Sending JSON Data from an iOS App to a Backend Server Running PHP with the Alamofire Networking Library/Wrapper

For the past several days I’ve been trying to figure out how to send JSON data from an iOS app to a backend server running PHP (using the Alamofire networking library/wrapper). The problem that I seem to keep running into is that working with JSON in Swift is sort of a pain in the ass. With Alamofire you are suppose to construct a dictionary to represent your JSON data, and then using the Alamofire.request method you can easily send your data accross the networking using HTTP POST.
However, I keep running into problems when attempting to generate my JSON data dynamically. For example, let’s say I want to create a JSON object that contains thousands of pieces of information. Swift doesn’t make that easy! So far I’ve only been able to get everything to work if my JSON data is all hard-coded, and not generated dynamically.
I feel like I’m getting closer to the answer, but still am not quite where I want to be. So far this is what I have:
Single View (Main.storyboard)
SingleView
 
 
 
 
 
 
 
 
 
 
 
 
 
 
ViewController.swift

//
//  ViewController.swift
//  JSONxAlamofire
//
//  Created by Christopher Pedersen on 3/3/19.
//  Copyright © 2019 Christopher Pedersen. All rights reserved.
//
import UIKit
import Foundation
import Alamofire
class ViewController: UIViewController {
    override func viewDidLoad() {
        super.viewDidLoad()
        // Do any additional setup after loading the view, typically from a nib.
    }
    @IBAction func onButtonClick(_ sender: Any) {
        let parameters: Parameters = [
            "firstTypeOfData": [
                ["foo": Int.random(in: 1...100), "bar": Int.random(in: 1...100), "baz": Int.random(in: 1...100)],
                ["foo": Int.random(in: 1...100), "bar": Int.random(in: 1...100), "baz": Int.random(in: 1...100)],
                ["foo": Int.random(in: 1...100), "bar": Int.random(in: 1...100), "baz": Int.random(in: 1...100)],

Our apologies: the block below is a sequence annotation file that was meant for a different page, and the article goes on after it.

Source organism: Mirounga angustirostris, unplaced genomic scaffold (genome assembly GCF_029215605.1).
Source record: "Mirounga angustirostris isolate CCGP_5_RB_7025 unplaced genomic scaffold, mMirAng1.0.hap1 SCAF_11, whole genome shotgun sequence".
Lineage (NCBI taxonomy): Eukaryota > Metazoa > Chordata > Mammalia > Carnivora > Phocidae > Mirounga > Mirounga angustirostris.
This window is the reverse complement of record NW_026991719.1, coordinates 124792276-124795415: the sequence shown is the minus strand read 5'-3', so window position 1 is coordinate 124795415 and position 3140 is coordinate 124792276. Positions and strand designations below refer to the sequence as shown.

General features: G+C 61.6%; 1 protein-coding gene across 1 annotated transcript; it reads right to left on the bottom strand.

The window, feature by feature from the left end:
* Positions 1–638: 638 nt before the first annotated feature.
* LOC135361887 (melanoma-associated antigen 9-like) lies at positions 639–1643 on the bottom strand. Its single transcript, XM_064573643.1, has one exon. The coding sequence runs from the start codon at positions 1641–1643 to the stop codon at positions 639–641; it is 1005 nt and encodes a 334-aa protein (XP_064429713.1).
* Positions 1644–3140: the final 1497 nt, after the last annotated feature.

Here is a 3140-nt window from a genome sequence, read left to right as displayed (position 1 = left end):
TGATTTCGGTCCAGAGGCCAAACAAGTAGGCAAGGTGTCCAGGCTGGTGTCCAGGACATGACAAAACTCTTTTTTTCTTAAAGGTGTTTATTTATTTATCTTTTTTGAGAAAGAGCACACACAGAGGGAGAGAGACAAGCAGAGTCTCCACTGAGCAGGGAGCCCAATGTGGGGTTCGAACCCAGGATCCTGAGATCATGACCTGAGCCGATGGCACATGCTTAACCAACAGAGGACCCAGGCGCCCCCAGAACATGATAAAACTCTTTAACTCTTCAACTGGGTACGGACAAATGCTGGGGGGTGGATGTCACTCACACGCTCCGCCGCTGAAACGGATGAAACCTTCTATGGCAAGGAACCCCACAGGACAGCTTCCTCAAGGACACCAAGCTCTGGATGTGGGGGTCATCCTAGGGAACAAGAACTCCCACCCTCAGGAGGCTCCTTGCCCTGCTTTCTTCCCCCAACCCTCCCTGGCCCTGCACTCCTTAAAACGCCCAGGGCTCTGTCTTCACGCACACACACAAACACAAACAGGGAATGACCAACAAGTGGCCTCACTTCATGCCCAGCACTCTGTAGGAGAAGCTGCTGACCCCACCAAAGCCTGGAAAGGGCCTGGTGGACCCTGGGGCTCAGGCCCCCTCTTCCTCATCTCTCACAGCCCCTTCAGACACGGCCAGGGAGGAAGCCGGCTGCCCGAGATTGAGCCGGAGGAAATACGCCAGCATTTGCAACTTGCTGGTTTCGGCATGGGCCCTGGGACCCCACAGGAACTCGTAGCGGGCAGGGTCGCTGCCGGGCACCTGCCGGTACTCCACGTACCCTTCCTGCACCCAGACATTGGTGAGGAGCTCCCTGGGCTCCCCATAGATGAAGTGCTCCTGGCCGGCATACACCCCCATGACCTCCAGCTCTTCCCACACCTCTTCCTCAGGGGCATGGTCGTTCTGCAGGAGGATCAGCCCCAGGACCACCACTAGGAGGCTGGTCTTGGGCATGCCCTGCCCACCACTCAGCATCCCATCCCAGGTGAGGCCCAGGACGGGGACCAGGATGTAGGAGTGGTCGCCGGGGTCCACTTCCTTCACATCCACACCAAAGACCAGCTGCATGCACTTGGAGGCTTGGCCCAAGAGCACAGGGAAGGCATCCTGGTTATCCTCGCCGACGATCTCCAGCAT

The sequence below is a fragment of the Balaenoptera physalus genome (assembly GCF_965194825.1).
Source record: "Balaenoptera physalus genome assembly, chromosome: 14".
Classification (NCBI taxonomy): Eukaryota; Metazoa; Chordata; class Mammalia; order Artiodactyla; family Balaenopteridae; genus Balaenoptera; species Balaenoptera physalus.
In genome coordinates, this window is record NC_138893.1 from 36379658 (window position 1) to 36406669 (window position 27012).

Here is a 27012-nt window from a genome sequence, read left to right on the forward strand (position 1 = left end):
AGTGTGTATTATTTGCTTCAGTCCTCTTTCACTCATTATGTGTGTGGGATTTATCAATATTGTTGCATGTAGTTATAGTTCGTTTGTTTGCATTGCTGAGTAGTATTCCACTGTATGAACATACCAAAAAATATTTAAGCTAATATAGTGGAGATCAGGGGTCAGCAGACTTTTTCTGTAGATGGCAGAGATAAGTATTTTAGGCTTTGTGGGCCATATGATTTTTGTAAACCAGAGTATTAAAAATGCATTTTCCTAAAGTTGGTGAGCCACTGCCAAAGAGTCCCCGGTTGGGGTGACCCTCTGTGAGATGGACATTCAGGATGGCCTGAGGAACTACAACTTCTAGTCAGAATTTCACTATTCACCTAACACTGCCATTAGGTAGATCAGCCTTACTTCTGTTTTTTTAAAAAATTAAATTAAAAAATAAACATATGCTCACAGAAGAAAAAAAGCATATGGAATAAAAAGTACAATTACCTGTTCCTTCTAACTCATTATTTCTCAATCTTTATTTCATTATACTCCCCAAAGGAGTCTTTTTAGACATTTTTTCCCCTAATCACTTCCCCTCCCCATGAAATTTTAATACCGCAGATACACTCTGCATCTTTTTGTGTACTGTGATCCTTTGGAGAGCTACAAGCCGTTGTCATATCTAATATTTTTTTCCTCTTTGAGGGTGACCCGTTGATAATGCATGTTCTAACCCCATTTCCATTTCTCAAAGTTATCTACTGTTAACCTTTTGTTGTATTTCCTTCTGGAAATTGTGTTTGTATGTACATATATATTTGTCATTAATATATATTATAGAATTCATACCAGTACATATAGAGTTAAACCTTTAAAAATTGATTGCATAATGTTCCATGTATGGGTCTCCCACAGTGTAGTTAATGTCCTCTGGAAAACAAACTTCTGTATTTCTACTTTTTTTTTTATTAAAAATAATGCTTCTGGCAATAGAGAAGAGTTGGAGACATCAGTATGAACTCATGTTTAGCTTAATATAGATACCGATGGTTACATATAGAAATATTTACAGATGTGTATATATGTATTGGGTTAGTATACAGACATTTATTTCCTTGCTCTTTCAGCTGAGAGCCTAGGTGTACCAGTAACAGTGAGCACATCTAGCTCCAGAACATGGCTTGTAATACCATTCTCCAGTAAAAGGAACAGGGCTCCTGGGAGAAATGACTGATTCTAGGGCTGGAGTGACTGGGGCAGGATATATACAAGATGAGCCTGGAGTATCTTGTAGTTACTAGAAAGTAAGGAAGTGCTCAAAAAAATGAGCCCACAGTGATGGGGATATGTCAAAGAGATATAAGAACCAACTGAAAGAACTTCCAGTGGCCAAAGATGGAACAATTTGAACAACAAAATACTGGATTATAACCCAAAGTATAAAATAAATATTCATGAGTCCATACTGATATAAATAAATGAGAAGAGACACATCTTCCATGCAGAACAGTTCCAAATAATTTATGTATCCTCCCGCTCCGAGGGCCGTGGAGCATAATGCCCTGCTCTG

["foo": Int.random(in: 1...100), "bar": Int.random(in: 1...100), "baz": Int.random(in: 1...100)],
                ["foo": Int.random(in: 1...100), "bar": Int.random(in: 1...100), "baz": Int.random(in: 1...100)]
            ],
            "secondTypeOfData": [
                ["foo": Int.random(in: 1...100), "bar": Int.random(in: 1...100)],
                ["foo": Int.random(in: 1...100), "bar": Int.random(in: 1...100)],
                ["foo": Int.random(in: 1...100), "bar": Int.random(in: 1...100)],
                ["foo": Int.random(in: 1...100), "bar": Int.random(in: 1...100)],
                ["foo": Int.random(in: 1...100), "bar": Int.random(in: 1...100)]
            ]
        ]
        Alamofire.request("http://wingsuitgp.com/networkingtest.php", method: .post, parameters: parameters, encoding: JSONEncoding.default).response { response in
            if let data = response.data, let utf8Text = String(data: data, encoding: .utf8) {
                print("Server Repsonse: \(response)") // print server response to console
            } else {
                print("ERROR: PC LOAD LETTER") // cryptic error message
            }
        }
    }

 
networkingtest.php

// Receive JSON Data Via HTTP POST